He smiles up at me, tiredly. Clearly the task has taxed him. Though he hides it well, he’s just slightly slumped over, doing his best to catch his breath.
I don’t know why he doesn’t like for people to know his miracles cost him. More than likely, it’s out of humility that he hides it. Or perhaps he fears what someone will do to him when he’s this weak. After all, that’s why he hired me in the first place.
Regardless, we wait about ten minutes for Todd to recover.
When he does, we head straight back to Lord Laurence’s castle.
“Are we reporting to the Lord now?” Todd asks as we hustle through the field.
I shake my head. “Not at all. Instead, we’re going to pretend as if nothing could be done.”
This is why I was the brains.
“Because, that way, the culprit will reveal himself. Clearly this field is enormous. Salting it by hand would take days for one man alone. And bringing the salt out here had to require several wagons and horses and such. I don’t know how they managed to cover all the tracks around the field, but I don’t doubt that whoever orchestrated this will want a report from the hired hands.”
Todd digests this.
“You know something Hale? You’re quite smart,” he tells me factually.
I can’t help but chuckle.
At sundown, Todd sends out his raven to find information. See who’s bustling about at odd hours.
It doesn’t surprise me when the bird reports strange activity on the West Wall. It’s the least fortified place in the castle. Perfect for deals best left unseen.
It also doesn’t surprise me to find the future lord there.
Kurt, Lord Laurence’s firstborn, is talking with someone who I know to be an outlaw. His posters are posted all over town.
Through Todd’s telepathy with the raven, he hears their conversation.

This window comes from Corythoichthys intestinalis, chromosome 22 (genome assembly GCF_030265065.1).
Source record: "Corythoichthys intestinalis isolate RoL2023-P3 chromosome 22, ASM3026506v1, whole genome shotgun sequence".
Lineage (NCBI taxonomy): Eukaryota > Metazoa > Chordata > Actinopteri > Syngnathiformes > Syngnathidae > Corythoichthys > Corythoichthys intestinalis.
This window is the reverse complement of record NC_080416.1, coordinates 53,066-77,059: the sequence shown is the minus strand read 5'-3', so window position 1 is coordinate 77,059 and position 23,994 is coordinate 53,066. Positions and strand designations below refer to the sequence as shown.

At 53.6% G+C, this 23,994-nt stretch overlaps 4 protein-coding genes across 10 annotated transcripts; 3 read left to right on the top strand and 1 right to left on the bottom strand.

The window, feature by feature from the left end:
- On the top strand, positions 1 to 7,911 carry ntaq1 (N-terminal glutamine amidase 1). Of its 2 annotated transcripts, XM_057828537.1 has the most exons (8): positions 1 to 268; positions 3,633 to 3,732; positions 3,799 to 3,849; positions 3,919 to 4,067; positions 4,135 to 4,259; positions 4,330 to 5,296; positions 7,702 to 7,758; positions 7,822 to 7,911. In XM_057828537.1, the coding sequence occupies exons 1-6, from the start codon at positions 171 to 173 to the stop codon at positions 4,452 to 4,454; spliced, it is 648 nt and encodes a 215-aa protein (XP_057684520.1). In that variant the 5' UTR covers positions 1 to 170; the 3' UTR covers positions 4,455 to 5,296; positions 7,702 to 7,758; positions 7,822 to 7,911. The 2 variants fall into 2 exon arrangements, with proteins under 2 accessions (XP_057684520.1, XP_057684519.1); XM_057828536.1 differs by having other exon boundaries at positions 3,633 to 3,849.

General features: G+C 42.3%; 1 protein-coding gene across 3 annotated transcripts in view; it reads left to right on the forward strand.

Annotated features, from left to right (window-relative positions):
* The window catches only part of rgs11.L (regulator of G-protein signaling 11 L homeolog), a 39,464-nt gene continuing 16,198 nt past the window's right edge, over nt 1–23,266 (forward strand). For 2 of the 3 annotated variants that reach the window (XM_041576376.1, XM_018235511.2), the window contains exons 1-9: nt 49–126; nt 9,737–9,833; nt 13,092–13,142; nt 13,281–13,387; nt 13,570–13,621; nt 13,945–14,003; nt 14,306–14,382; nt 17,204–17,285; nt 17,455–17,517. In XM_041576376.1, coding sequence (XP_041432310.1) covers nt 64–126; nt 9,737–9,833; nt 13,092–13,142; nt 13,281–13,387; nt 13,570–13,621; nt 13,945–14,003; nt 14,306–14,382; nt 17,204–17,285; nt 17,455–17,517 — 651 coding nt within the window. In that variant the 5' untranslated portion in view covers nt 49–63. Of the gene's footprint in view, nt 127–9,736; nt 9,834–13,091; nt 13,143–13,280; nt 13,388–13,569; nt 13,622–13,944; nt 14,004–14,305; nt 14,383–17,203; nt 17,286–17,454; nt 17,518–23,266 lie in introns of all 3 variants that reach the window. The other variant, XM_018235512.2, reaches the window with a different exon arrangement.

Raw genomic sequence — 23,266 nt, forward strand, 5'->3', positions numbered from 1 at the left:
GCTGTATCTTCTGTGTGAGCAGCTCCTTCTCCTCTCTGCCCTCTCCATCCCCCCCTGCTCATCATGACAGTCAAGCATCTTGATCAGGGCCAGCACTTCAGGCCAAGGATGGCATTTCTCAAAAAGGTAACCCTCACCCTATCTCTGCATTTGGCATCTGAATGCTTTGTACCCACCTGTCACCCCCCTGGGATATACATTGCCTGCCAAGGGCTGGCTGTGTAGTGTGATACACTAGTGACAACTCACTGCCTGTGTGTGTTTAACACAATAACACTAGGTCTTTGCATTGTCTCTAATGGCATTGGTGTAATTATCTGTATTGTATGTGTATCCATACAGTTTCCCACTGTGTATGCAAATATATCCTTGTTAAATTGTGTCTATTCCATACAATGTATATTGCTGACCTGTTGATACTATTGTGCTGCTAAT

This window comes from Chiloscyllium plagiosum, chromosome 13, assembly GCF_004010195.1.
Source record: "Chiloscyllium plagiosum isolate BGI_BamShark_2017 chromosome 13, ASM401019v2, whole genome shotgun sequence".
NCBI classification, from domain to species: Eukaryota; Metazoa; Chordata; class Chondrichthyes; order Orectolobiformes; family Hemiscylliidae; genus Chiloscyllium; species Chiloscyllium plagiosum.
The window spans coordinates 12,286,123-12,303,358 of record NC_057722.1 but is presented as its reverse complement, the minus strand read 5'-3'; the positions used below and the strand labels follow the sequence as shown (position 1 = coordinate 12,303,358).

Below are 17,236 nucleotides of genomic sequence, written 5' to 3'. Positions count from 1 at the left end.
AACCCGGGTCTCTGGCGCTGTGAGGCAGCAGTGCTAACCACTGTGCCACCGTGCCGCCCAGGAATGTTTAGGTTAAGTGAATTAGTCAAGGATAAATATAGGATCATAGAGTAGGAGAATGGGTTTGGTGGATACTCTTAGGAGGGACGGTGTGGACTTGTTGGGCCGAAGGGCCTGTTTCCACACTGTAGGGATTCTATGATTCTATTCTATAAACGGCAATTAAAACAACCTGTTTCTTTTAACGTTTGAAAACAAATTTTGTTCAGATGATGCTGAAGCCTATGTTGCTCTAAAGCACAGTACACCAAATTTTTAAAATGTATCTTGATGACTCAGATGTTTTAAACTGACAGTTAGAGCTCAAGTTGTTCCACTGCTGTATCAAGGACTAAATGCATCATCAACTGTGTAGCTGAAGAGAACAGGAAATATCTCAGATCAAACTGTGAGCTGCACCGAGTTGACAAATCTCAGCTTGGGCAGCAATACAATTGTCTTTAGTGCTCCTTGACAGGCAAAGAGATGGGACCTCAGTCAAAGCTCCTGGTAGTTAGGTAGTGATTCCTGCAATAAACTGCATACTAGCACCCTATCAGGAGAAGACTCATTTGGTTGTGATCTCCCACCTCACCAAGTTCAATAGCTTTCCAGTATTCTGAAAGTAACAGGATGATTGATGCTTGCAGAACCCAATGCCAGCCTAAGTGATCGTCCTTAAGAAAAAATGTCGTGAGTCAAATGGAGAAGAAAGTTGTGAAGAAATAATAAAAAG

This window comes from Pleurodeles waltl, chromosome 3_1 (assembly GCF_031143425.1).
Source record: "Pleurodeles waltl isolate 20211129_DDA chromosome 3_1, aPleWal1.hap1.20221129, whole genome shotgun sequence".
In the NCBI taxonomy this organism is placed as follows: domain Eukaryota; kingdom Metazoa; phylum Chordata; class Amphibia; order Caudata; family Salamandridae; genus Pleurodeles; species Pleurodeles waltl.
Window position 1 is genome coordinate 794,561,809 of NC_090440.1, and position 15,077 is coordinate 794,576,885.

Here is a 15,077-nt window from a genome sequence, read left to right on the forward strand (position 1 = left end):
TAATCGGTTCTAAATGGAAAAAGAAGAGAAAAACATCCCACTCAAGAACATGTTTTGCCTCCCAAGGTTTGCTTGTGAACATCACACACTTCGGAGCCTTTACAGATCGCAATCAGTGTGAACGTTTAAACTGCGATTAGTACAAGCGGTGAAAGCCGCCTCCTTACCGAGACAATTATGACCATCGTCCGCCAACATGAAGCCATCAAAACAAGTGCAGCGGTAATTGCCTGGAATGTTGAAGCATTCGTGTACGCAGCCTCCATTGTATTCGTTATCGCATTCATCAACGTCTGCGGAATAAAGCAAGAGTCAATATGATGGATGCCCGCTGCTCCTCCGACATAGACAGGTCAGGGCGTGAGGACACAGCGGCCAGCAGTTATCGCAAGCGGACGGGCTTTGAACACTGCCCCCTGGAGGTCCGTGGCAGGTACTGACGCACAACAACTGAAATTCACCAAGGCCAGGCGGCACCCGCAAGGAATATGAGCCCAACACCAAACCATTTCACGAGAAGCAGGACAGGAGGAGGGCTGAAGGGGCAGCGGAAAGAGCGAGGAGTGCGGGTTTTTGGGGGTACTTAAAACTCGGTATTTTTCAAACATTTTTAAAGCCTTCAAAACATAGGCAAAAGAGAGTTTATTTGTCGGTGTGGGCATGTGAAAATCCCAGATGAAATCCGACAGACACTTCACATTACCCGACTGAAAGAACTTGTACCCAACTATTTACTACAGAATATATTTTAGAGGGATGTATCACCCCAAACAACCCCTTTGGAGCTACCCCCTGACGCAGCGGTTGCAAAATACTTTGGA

We’ve found our culprits.
Unwilling to hurt Lord Laurence’s son, no matter how dastardly he is, I only fire a warning shot from my bow. It sticks its mark, right in between Kurt and the bandit.
The bandit attempts to flee.
I loose an arrow into the meat on his calf.
Kurt looks appalled.
“How dare you,” he shouts. “I am the son of the lord.”
“I know who you are Kurt,” I reply, my newly notched arrow leveled at him. “And I know you’re the one behind salting the Poor’s Fields. Think they’re leaching off of your father? How shameful. Even if that is the case, there are better ways to go about it, instead of ruining the potential of such a good field.”
The young man smirks, marring his face so much I can’t see how it was ever handsome.
“And if it was? What is it to you? I am the son of the lord. No harm will come to me. I can disprove you. Show them ten witnesses and I will show them a hundred, all claiming my innocence. I cannot be beat.”
His arrogance paints the picture perfectly for me.
This boy’s arrogance will be the end of him.
“That’s fine,” I tell him. “But you still need to come with me. Your father will want to hear about all this, regardless of your witness count.”
The young lord looks at me, his eyes full of malice. Practically growling, he says, “FINE, I was hoping to save this for later, but I suppose I have no choice.”
And then I see it.
He’s holding a Frost Scale.